Candidates for chairman of the D.C. City Council were asked the following question by The Washington Post:

Tenure: List three things that would distinguish your tenure as council chairman from that of your two predecessors.

David (Dave) Clarke (D), 38, of 3320 17th St. NW, has represented Ward 1 on the City Council since 1975. A Howard University law school graduate, he directed the D.C. office of the Southern Christian Leadership Conference. He is on the city Crime Commission and is active in the local NAACP Legal Defense Fund and the Washington Urban League.

Tenure: I bring to the council chairmanship eight years of legislative experience and skill that I acquired as chairman of the council's Judiciary Committee -- the committee that handles the largest number of major bills. I also bring a demonstrated commitment to addressing the problems of this city -- a commitment demonstrated by my record as the Ward 1 representative since 1975. Finally, I bring a promise of cooperation -- a promise I intend to fulfill by listening to and working closely with the members of the City Council and the mayor and the citizens of the District of Columbia.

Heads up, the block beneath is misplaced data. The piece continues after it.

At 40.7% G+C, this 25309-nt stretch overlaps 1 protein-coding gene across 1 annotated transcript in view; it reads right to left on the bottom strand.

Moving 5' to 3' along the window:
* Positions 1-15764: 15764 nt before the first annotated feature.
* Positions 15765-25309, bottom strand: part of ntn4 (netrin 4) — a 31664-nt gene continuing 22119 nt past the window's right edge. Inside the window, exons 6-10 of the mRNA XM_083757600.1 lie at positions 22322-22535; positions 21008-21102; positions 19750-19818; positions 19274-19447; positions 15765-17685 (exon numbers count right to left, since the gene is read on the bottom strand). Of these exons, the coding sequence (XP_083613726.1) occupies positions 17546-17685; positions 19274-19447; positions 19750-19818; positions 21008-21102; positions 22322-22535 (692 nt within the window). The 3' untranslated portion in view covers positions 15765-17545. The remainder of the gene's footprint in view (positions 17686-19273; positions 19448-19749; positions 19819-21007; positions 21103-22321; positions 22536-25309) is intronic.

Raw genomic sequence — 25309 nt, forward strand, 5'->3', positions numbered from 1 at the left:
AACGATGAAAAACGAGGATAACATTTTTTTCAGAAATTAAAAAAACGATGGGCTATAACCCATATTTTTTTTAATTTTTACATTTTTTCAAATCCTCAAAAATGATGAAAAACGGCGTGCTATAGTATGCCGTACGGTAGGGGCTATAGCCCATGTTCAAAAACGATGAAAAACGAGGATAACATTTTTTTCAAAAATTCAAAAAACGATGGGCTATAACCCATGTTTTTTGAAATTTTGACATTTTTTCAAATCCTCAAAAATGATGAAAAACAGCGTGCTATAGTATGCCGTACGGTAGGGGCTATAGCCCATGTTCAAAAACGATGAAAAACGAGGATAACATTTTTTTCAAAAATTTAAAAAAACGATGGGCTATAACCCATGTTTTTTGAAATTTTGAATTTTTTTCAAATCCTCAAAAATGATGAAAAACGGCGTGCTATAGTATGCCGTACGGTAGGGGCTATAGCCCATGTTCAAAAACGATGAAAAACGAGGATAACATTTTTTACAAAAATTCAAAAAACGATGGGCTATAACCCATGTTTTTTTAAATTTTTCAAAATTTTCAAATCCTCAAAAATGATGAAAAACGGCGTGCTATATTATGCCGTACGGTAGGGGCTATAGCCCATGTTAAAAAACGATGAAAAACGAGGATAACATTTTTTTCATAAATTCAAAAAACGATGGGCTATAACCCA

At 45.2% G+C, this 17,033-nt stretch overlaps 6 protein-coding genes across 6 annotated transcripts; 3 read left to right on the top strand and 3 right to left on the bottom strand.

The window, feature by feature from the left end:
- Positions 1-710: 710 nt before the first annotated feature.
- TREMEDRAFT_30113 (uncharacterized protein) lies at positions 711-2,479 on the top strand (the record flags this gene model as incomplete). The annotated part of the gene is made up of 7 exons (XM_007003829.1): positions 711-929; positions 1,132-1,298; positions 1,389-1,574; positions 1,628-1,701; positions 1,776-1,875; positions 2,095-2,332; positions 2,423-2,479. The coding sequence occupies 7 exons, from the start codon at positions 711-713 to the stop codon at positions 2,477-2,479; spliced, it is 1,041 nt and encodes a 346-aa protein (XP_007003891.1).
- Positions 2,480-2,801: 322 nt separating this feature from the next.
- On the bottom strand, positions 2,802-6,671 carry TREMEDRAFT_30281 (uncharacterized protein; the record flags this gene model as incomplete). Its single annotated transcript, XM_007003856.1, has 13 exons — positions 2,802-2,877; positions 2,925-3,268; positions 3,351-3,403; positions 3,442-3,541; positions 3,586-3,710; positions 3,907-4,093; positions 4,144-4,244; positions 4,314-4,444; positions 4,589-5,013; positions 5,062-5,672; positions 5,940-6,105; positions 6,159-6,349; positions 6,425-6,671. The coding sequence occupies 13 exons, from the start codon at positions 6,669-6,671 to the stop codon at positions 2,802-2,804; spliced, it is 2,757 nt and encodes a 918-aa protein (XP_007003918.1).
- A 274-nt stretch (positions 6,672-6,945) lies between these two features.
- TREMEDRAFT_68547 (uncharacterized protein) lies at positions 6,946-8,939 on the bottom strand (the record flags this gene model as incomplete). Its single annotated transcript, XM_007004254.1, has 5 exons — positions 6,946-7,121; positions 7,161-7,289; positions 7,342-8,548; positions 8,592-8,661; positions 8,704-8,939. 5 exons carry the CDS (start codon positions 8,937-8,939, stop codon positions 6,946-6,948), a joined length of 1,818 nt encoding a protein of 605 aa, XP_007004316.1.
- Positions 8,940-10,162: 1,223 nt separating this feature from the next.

Gregory Rowe (Statehood), 30, of 7721 16th St. NW, is a scientist and lab aide for Westinghouse Corp. A graduate of Howard University, he has served on the Mayor's Task Force Against Drugs in the D.C. Public Schools and on the Neighborhood Planning Council for Area 1. He has been active in the D.C. Statehood Party for 12 years.

Tenure: Before I answer this question, it should be understood that the economic climate at the beginning of my tenure in office is vastly different from what my predecessors faced. 1) My first priority will be to come to grips with the unacceptable level of unemployment in the District of Columbia. I will detail my proposals during the next month. 2) I will give full support to the educational needs of the children of our city as defined and documented by the School Board and the supeintendent of schools. 3) I will support and place the resources of the office of the City Council chairman behind the decision of the citizens of the District of Columbia to seek full independence through statehood.